(ii) in any other case—within 12 metres of a dwelling located on an adjoining allotment.

Assessment criteria for spa pools are also contained in Schedule 1A of the Development Regulations, 2008.

Otherwise, swimming pools and spas require assessment on merit.
For safety reasons pools are also required to be fenced. 

Truck and Other Large Vehicles Parking on Residential Premises

Development approval is required to park a vehicle that weighs more than 3 tonne tare (3,000 kg) on a residential property (see Schedule 3 of the Development Regulations, 2008).  However, approval is not required where such vehicles are parked on commercial or industrial property or a rural property used for farming or agriculture.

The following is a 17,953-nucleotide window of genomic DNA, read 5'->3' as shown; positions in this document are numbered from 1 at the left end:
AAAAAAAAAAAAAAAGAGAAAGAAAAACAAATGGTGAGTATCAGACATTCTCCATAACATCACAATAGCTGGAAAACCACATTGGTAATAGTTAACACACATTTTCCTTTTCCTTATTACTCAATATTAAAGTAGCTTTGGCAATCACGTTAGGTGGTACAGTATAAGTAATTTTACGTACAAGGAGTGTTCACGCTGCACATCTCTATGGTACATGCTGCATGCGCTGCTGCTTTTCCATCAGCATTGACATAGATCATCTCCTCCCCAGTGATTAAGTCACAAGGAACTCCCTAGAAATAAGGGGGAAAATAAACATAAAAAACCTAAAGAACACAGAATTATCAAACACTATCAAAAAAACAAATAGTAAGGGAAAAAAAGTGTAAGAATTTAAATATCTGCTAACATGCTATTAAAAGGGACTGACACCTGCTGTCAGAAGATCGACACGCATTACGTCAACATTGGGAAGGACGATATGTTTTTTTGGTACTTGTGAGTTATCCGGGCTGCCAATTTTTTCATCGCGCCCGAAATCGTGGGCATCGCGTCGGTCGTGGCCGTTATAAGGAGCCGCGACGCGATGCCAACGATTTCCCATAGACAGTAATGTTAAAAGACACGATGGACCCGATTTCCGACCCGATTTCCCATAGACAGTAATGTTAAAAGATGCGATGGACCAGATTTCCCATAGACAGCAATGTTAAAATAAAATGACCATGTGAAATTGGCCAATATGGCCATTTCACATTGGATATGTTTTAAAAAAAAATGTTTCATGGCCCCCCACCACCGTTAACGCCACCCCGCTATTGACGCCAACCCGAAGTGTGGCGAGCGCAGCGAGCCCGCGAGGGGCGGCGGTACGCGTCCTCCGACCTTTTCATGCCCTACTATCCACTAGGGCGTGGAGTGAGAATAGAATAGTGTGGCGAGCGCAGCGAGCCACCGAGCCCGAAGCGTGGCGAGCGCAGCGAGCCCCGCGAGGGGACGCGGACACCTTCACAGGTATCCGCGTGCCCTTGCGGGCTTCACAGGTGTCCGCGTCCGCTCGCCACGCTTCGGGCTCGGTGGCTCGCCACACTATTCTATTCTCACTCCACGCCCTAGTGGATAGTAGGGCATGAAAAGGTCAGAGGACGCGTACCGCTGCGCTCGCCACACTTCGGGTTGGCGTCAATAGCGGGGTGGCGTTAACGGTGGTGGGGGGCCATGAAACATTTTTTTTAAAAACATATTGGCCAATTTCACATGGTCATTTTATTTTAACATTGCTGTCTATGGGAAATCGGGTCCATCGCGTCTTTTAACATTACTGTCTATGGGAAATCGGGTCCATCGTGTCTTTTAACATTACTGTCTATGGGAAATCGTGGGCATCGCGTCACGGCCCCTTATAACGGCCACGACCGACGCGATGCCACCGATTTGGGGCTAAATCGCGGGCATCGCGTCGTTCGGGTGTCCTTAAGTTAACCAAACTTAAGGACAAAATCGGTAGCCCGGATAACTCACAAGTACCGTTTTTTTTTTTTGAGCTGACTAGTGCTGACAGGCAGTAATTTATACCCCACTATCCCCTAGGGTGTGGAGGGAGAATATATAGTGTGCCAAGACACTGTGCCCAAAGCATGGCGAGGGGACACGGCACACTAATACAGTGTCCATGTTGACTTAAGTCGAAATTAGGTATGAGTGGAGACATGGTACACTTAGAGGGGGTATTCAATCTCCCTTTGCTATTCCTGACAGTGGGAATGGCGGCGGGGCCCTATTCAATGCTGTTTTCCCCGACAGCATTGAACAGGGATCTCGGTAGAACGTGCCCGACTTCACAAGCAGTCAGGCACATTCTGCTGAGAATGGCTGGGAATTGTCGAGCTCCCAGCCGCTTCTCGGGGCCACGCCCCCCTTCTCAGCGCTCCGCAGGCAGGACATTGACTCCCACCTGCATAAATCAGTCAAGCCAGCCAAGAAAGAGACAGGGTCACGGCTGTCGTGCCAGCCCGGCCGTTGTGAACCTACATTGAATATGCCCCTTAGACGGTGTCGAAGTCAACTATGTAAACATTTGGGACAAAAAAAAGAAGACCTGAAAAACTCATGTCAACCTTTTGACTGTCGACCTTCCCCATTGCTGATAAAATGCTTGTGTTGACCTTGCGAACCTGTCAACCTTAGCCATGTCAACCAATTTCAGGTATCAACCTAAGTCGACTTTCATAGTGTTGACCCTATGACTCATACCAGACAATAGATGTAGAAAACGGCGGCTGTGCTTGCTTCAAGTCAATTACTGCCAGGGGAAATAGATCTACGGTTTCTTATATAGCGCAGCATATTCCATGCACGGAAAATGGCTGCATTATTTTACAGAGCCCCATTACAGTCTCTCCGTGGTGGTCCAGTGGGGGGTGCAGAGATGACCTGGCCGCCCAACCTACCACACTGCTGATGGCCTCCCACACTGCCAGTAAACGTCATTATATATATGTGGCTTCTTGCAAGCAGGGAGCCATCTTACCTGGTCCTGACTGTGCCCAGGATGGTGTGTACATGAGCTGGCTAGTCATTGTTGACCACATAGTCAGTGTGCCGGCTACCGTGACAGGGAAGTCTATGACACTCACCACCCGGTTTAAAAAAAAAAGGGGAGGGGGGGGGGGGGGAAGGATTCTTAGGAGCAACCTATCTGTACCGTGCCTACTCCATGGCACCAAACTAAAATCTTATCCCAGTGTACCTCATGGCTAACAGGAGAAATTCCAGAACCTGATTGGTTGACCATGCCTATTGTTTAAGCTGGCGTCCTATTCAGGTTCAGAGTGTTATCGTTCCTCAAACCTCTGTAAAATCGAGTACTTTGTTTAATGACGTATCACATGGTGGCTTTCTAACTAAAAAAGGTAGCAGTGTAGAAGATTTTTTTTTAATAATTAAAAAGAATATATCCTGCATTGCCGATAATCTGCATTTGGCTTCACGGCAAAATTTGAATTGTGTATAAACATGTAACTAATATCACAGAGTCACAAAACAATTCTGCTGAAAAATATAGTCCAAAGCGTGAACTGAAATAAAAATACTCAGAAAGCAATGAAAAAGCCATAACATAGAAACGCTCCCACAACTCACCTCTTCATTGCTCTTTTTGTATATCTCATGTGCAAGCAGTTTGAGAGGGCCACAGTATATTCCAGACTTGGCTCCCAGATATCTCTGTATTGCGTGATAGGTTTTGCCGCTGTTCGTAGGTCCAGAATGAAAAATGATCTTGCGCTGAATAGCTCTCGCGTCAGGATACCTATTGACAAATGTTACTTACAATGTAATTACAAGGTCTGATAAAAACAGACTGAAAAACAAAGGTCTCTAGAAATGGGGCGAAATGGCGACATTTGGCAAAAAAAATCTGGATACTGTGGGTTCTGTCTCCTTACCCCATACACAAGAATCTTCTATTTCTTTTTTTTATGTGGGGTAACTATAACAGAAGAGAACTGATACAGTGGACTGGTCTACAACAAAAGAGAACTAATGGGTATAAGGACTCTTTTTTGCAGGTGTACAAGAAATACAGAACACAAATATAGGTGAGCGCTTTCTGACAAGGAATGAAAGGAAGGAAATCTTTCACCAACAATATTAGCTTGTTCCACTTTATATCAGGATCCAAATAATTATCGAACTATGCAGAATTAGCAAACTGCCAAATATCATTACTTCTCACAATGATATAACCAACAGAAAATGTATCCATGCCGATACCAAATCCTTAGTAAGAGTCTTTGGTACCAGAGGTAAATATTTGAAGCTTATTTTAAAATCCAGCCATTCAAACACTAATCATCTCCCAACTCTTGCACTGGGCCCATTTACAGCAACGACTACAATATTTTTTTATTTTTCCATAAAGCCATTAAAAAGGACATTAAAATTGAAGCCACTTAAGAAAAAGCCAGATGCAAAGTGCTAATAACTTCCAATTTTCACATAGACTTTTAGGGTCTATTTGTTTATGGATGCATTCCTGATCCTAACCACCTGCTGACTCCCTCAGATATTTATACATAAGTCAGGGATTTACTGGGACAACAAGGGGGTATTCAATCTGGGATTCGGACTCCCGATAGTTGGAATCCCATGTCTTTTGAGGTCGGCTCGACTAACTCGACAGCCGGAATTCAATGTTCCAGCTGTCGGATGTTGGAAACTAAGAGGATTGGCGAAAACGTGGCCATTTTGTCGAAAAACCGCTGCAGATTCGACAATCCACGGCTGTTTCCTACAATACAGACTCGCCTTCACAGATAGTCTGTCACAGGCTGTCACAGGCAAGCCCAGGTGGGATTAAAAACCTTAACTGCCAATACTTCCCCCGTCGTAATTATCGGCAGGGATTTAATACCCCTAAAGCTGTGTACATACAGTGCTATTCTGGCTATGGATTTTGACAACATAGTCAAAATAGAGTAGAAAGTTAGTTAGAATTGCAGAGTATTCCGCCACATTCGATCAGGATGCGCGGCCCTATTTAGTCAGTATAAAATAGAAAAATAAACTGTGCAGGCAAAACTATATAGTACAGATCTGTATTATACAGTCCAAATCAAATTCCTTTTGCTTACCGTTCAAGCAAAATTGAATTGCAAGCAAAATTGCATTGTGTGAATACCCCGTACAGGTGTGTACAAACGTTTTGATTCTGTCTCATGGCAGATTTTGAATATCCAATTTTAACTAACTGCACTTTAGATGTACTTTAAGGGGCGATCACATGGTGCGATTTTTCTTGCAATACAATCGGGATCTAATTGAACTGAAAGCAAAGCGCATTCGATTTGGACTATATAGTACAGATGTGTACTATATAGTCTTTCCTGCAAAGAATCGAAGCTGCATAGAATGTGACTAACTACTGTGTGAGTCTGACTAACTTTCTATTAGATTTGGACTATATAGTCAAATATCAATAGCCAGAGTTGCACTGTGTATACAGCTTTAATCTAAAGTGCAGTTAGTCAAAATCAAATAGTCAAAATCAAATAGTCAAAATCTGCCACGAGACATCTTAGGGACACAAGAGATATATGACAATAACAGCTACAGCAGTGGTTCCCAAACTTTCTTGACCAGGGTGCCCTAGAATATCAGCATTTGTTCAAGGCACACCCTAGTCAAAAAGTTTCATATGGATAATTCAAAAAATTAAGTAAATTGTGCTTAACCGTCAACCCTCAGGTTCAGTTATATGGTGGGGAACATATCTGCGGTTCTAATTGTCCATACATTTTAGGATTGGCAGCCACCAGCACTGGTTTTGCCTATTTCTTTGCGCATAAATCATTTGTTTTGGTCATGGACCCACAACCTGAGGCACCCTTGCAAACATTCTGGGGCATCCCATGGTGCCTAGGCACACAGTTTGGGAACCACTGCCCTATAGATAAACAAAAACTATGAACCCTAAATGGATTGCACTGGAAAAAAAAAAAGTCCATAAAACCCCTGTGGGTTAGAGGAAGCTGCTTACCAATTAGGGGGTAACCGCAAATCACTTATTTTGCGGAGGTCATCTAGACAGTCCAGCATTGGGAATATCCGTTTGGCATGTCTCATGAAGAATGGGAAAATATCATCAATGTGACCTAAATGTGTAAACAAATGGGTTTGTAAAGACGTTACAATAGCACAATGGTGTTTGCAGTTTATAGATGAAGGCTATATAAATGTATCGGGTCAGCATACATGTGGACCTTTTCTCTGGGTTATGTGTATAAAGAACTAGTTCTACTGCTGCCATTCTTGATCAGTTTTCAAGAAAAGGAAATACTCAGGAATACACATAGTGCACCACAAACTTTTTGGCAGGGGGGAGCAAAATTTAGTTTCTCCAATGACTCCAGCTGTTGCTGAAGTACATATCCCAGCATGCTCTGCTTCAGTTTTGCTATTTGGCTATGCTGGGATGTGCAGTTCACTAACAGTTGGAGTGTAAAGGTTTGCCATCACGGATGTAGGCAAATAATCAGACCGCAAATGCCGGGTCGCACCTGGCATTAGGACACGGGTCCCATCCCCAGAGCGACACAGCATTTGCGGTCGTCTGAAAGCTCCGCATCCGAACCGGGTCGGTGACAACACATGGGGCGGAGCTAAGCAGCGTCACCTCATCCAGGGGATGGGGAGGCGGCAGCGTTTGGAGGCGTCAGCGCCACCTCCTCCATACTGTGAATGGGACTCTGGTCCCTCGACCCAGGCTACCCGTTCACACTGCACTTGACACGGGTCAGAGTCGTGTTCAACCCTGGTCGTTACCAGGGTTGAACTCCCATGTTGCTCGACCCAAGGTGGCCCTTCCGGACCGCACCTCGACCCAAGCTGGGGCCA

Information specific to development applications that will assist the assessment process includes:

  • Site plan illustrating position of all buildings and structures on the site, position of fences and gates, location and details of mature vegetation and vehicle crossover points
  • Description of the type, make and purpose of the vehicle
  • Frequency of use (e.g. daily vehicle movements and time of use)
  • Related activities (e.g. repairs, washing, maintenance)
  • Any associated activities (e.g. storage of materials).

Assessment issues are likely to include visual impact, noise, impact of related activities, traffic congestion and off-street manoeuvrability, and potential damage to Council infrastructure.

Water Tanks

Schedule 3 of the Development Regulations, 2008 confirms that water tanks (and any supporting structure) do not require Development Approval subject to the following:

  • It is part of a roof drainage system
  • Has a total floor area not exceeding 10 m2
  • Is located wholly above ground
  • Has no part higher than 4 m above the natural surface of the ground.